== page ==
A Georgia boy needs a good “trucking buddy” and I happen to be married to mine which makes things even better. Dekie and I decided to take a road trip to see Cousin Jane in Des Moines, Iowa. The Midwest is beautiful and our gardening interests helped us to appreciate sights that varied from the smallest flower to the immense corn fields.
Even though visiting Cousin Jane and her husband Terry in their new dome house was the overall immutable objective of the trip, we viewed our trip as an entity in and of itself. Good trucking buddies don’t hold interstate highways in a very high regard and prefer instead to get on the back roads and see what happens. That’s how you see the good stuff.
Before we left I didn’t really think of it as a “river trip” but we departed from Rome, Georgia, where the Oostanaula and the Etowah rivers join to form the Coosa river and we visited the Cumberland, the Missouri, the Ohio, the Mississippi, and the Des Moines rivers among others. The trip was both complicated and enhanced by the fact that the northern parts of the rivers were flooded.
The flooding had been moving south. On the way north we enjoyed the riverside gardens in Peoria, Illinois. We watched immense barges full of granite gravel moving down the river. Later that week, on the way home, we saw that the barges had been tied up down around Hannibal because the river was so high they couldn’t go under some of the bridges. We had to turn around at one point because the scenic highway was impassable.
We spent a lovely evening in Davenport, Iowa where my wife enjoyed trying to find out just how far my old legs could walk. I kept up, though. Whatever doesn’t kill you makes you stronger. My legs ought to be a lot stronger. I sure did sleep well that night. Here’s a view of the flooded Mississippi from the bluff. I loved the daylilies.
We thought Des Moines was beautiful. I was amazed at the lack of traffic problems—knowing that it was the state capitol. We had a very nice tour of the city including their museum, the World Food Prize center (which I’ll write about next week), and the botanical garden that is currently being re-vamped. I was interested in the rather large water feature with islands that was in a middle stage of construction. I was impressed with the islands being built with pallets of stacked rock. I never would have thought of that one. It’s amazing what can be accomplished with a large enough budget.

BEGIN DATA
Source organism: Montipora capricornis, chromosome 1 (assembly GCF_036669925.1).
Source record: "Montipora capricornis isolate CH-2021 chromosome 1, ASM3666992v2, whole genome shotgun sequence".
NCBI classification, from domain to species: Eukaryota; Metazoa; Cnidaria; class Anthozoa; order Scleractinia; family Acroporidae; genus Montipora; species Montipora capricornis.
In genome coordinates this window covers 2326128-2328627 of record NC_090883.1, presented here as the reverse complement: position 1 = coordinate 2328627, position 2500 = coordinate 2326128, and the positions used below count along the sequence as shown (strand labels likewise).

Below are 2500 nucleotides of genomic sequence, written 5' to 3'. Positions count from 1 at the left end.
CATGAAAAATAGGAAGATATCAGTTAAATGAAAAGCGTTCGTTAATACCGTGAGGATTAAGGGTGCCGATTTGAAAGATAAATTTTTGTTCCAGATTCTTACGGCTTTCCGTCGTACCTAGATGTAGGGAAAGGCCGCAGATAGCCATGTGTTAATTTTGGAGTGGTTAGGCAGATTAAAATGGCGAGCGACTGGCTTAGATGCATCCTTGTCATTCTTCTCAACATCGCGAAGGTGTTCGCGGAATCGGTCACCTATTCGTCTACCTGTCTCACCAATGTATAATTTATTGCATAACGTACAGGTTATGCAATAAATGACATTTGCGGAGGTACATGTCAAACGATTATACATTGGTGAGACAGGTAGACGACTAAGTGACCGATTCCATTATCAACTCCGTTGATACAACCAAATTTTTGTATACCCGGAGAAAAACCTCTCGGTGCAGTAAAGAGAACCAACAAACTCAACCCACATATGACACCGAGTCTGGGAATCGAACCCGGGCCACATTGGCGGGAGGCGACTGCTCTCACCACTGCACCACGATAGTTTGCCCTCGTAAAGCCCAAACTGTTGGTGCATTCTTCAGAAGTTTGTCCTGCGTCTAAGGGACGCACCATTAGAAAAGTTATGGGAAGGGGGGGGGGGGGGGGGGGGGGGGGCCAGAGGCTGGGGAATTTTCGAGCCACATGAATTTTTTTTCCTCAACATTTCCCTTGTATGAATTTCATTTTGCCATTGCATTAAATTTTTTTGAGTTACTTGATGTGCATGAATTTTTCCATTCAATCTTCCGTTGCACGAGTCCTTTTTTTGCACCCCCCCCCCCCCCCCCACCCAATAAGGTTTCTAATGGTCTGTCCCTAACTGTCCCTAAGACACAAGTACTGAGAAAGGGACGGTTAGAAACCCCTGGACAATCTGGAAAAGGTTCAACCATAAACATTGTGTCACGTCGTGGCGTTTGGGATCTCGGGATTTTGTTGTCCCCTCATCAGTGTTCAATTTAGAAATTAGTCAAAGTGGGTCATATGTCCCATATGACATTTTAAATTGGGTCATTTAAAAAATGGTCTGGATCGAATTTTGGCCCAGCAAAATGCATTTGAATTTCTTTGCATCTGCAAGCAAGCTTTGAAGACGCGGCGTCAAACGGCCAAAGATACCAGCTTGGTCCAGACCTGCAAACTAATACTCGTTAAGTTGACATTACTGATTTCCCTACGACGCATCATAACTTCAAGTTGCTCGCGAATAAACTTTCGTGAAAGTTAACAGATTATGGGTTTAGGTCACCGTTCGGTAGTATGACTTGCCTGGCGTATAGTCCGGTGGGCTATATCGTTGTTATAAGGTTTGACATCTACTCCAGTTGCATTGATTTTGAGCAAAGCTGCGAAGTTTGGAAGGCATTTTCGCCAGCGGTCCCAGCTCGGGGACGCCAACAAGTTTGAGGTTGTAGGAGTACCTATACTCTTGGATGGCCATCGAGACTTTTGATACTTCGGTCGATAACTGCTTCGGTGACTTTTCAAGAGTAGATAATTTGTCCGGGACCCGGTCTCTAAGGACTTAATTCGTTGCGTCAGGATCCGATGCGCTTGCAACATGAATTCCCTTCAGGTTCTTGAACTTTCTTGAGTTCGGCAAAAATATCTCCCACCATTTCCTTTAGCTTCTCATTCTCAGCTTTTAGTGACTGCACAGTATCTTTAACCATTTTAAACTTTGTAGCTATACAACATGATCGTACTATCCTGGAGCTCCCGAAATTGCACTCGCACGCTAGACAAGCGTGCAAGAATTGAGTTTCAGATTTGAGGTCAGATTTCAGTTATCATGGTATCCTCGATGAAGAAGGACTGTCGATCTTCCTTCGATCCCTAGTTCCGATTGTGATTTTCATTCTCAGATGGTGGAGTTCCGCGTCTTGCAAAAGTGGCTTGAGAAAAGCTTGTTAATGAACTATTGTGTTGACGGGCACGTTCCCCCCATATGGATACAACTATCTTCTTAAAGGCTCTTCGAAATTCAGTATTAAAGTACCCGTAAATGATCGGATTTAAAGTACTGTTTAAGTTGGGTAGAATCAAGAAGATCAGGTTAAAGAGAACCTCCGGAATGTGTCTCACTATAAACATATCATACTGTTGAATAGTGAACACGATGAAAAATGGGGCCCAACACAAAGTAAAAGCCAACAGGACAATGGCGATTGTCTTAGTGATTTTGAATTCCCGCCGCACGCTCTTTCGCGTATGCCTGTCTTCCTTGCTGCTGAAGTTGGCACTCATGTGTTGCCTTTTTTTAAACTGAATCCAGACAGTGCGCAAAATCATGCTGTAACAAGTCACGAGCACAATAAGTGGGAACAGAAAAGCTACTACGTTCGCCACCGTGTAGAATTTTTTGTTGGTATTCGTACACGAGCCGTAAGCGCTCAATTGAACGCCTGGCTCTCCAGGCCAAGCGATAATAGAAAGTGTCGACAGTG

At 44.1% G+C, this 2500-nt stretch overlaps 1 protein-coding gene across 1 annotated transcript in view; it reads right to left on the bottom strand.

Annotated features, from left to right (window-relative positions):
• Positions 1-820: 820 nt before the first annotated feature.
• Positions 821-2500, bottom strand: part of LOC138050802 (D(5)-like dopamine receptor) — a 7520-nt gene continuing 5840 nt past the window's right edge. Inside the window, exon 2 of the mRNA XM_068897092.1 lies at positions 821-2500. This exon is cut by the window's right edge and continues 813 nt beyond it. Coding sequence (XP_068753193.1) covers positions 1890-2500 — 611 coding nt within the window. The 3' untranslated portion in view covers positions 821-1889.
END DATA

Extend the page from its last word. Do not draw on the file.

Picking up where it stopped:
The botanical garden must have a greenhouse or conservatory—especially way up north where tender plants and Georgia boys just don’t belong in the winter. Des Moines has a beautiful geodesic dome greenhouse. I was disappointed to find that I had failed to get a picture from the outside but the following picture will give you an idea of what’s going on.
And speaking of domes, Jane and Terry Swanson have been working on this dome home for a number of years. It is most impressive—tornado, hail, and fire proof—and I think it could be heated with a Bic lighter. Actually, the heating is accomplished by warm water being circulated through pipes in the floor. I love the thought of a nice, warm floor to walk around barefoot on. The dome will receive a stucco-like coating this summer to cover up the skin which was used to form the concrete and steel structure. It’s quite a building. Jane is working with an entire yard full of native wildflowers and she knows the names of almost all of them.
Not driving on the interstate took us to a surprise—the home of Superman—Metropolis, Illinois.
I took a wrong turn and we saw these beautiful ceramic lions guarding a door.
I will leave you with a quote from Mark Twain. I saw this in Hannibal and thought about how true the statement was
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